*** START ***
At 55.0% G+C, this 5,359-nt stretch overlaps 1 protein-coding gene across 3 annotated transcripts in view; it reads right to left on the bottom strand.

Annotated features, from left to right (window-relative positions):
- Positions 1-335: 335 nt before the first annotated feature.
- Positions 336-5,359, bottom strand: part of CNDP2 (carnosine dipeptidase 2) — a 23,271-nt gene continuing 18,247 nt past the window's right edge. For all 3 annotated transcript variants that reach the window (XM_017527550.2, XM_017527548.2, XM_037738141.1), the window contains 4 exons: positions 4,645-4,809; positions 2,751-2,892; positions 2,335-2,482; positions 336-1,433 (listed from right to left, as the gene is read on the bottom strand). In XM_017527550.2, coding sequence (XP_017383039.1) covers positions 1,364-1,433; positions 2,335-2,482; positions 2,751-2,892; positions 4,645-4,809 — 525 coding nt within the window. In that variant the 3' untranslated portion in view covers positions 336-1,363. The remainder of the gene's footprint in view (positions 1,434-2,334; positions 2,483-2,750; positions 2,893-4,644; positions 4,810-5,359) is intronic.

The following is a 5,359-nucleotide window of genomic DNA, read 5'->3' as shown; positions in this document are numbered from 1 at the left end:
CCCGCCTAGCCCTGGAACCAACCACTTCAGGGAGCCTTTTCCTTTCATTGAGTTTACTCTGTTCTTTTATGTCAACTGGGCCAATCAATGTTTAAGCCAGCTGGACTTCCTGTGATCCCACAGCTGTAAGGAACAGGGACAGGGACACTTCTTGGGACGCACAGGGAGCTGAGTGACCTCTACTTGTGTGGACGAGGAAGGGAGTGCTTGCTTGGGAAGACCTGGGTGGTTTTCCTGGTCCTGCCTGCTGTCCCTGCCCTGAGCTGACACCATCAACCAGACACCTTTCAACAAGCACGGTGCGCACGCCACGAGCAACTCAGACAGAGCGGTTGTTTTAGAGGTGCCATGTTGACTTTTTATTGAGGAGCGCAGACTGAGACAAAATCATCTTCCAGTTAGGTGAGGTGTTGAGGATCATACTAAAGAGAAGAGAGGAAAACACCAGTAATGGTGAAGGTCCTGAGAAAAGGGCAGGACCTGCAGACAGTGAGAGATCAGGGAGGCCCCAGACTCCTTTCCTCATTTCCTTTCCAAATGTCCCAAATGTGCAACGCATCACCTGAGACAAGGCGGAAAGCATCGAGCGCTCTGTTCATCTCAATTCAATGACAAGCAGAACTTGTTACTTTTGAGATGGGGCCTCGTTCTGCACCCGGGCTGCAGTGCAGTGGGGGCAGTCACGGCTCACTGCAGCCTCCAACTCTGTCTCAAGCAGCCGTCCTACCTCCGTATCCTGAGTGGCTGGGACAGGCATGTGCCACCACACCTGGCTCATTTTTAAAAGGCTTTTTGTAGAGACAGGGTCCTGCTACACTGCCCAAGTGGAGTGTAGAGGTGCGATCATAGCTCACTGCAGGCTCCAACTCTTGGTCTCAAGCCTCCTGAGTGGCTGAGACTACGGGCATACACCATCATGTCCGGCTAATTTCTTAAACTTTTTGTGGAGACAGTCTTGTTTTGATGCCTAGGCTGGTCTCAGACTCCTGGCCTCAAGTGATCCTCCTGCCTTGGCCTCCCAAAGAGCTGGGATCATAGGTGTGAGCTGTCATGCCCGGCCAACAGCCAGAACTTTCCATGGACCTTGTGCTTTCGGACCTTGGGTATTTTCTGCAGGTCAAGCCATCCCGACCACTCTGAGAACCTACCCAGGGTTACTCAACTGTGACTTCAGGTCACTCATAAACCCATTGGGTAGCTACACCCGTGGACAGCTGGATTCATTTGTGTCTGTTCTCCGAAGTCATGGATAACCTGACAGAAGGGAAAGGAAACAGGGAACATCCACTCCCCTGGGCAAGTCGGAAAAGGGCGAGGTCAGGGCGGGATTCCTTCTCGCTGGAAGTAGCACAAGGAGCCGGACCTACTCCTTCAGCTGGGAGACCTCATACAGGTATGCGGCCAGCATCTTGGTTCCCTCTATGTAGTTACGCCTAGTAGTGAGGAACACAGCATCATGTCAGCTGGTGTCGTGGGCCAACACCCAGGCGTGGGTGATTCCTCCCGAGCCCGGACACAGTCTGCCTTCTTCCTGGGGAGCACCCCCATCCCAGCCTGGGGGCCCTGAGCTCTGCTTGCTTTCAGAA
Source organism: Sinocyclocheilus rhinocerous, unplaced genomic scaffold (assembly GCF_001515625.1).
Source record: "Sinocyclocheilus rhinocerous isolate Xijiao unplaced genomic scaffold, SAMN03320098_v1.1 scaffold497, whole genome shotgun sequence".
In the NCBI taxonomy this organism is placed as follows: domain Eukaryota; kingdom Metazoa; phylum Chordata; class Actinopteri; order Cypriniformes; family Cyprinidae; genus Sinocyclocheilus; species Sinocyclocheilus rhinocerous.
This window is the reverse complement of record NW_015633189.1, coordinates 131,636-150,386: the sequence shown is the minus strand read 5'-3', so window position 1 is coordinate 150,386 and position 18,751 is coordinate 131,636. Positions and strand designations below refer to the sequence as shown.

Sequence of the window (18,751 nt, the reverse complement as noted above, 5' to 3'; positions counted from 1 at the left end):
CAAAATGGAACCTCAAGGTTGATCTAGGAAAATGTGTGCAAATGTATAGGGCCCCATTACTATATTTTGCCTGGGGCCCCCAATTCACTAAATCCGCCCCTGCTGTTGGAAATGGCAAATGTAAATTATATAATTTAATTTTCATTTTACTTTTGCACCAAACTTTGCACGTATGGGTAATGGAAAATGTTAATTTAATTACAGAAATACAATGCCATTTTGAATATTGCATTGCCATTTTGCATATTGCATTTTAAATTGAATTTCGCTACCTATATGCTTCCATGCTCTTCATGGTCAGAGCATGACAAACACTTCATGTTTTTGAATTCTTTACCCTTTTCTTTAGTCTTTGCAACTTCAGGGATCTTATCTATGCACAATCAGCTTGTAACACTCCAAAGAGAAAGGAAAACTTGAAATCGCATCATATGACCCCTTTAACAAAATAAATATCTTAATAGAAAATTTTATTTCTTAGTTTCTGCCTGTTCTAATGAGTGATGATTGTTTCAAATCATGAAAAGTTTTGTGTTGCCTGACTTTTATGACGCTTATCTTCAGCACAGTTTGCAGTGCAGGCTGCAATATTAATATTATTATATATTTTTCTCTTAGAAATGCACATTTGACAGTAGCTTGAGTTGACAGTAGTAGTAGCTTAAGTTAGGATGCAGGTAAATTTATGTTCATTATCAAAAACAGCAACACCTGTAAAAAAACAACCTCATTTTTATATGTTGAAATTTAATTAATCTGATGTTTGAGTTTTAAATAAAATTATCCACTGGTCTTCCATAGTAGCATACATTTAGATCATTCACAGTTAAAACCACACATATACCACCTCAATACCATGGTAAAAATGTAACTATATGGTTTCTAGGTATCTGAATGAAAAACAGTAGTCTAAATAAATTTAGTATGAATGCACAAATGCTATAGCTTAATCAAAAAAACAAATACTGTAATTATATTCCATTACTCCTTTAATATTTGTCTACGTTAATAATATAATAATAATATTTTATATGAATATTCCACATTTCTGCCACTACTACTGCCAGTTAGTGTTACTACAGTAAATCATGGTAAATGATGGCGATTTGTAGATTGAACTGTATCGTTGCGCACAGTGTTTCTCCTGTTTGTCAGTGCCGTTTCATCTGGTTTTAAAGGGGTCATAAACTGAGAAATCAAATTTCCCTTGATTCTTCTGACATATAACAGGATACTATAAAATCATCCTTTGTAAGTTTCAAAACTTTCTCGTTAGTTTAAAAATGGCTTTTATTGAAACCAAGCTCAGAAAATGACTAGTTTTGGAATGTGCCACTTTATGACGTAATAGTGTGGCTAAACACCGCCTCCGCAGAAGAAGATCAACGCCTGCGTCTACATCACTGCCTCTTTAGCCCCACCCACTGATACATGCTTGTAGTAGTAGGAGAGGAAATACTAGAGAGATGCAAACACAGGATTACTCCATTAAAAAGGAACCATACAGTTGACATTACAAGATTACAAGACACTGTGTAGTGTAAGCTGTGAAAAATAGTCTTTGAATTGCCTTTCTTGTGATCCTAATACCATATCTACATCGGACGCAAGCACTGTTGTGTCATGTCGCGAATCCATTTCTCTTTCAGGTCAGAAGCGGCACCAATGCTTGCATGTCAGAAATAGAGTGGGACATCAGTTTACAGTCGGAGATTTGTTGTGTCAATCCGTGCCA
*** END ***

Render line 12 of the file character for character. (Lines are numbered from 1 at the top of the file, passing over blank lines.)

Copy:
CAAAATGGAACCTCAAGGTTGATCTAGGAAAATGTGTGCAAATGTATAGGGCCCCATTACTATATTTTGCCTGGGGCCCCCAATTCACTAAATCCGCCCCTGCTGTTGGAAATGGCAAATGTAAATTATATAATTTAATTTTCATTTTACTTTTGCACCAAACTTTGCACGTATGGGTAATGGAAAATGTTAATTTAATTACAGAAATACAATGCCATTTTGAATATTGCATTGCCATTTTGCATATTGCATTTTAAATTGAATTTCGCTACCTATATGCTTCCATGCTCTTCATGGTCAGAGCATGACAAACACTTCATGTTTTTGAATTCTTTACCCTTTTCTTTAGTCTTTGCAACTTCAGGGATCTTATCTATGCACAATCAGCTTGTAACACTCCAAAGAGAAAGGAAAACTTGAAATCGCATCATATGACCCCTTTAACAAAATAAATATCTTAATAGAAAATTTTATTTCTTAGTTTCTGCCTGTTCTAATGAGTGATGATTGTTTCAAATCATGAAAAGTTTTGTGTTGCCTGACTTTTATGACGCTTATCTTCAGCACAGTTTGCAGTGCAGGCTGCAATATTAATATTATTATATATTTTTCTCTTAGAAATGCACATTTGACAGTAGCTTGAGTTGACAGTAGTAGTAGCTTAAGTTAGGATGCAGGTAAATTTATGTTCATTATCAAAAACAGCAACACCTGTAAAAAAACAACCTCATTTTTATATGTTGAAATTTAATTAATCTGATGTTTGAGTTTTAAATAAAATTATCCACTGGTCTTCCATAGTAGCATACATTTAGATCATTCACAGTTAAAACCACACATATACCACCTCAATACCATGGTAAAAATGTAACTATATGGTTTCTAGGTATCTGAATGAAAAACAGTAGTCTAAATAAATTTAGTATGAATGCACAAATGCTATAGCTTAATCAAAAAAACAAATACTGTAATTATATTCCATTACTCCTTTAATATTTGTCTACGTTAATAATATAATAATAATATTTTATATGAATATTCCACATTTCTGCCACTACTACTGCCAGTTAGTGTTACTACAGTAAATCATGGTAAATGATGGCGATTTGTAGATTGAACTGTATCGTTGCGCACAGTGTTTCTCCTGTTTGTCAGTGCCGTTTCATCTGGTTTTAAAGGGGTCATAAACTGAGAAATCAAATTTCCCTTGATTCTTCTGACATATAACAGGATACTATAAAATCATCCTTTGTAAGTTTCAAAACTTTCTCGTTAGTTTAAAAATGGCTTTTATTGAAACCAAGCTCAGAAAATGACTAGTTTTGGAATGTGCCACTTTATGACGTAATAGTGTGGCTAAACACCGCCTCCGCAGAAGAAGATCAACGCCTGCGTCTACATCACTGCCTCTTTAGCCCCACCCACTGATACATGCTTGTAGTAGTAGGAGAGGAAATACTAGAGAGATGCAAACACAGGATTACTCCATTAAAAAGGAACCATACAGTTGACATTACAAGATTACAAGACACTGTGTAGTGTAAGCTGTGAAAAATAGTCTTTGAATTGCCTTTCTTGTGATCCTAATACCATATCTACATCGGACGCAAGCACTGTTGTGTCATGTCGCGAATCCATTTCTCTTTCAGGTCAGAAGCGGCACCAATGCTTGCATGTCAGAAATAGAGTGGGACATCAGTTTACAGTCGGAGATTTGTTGTGTCAATCCGTGCCA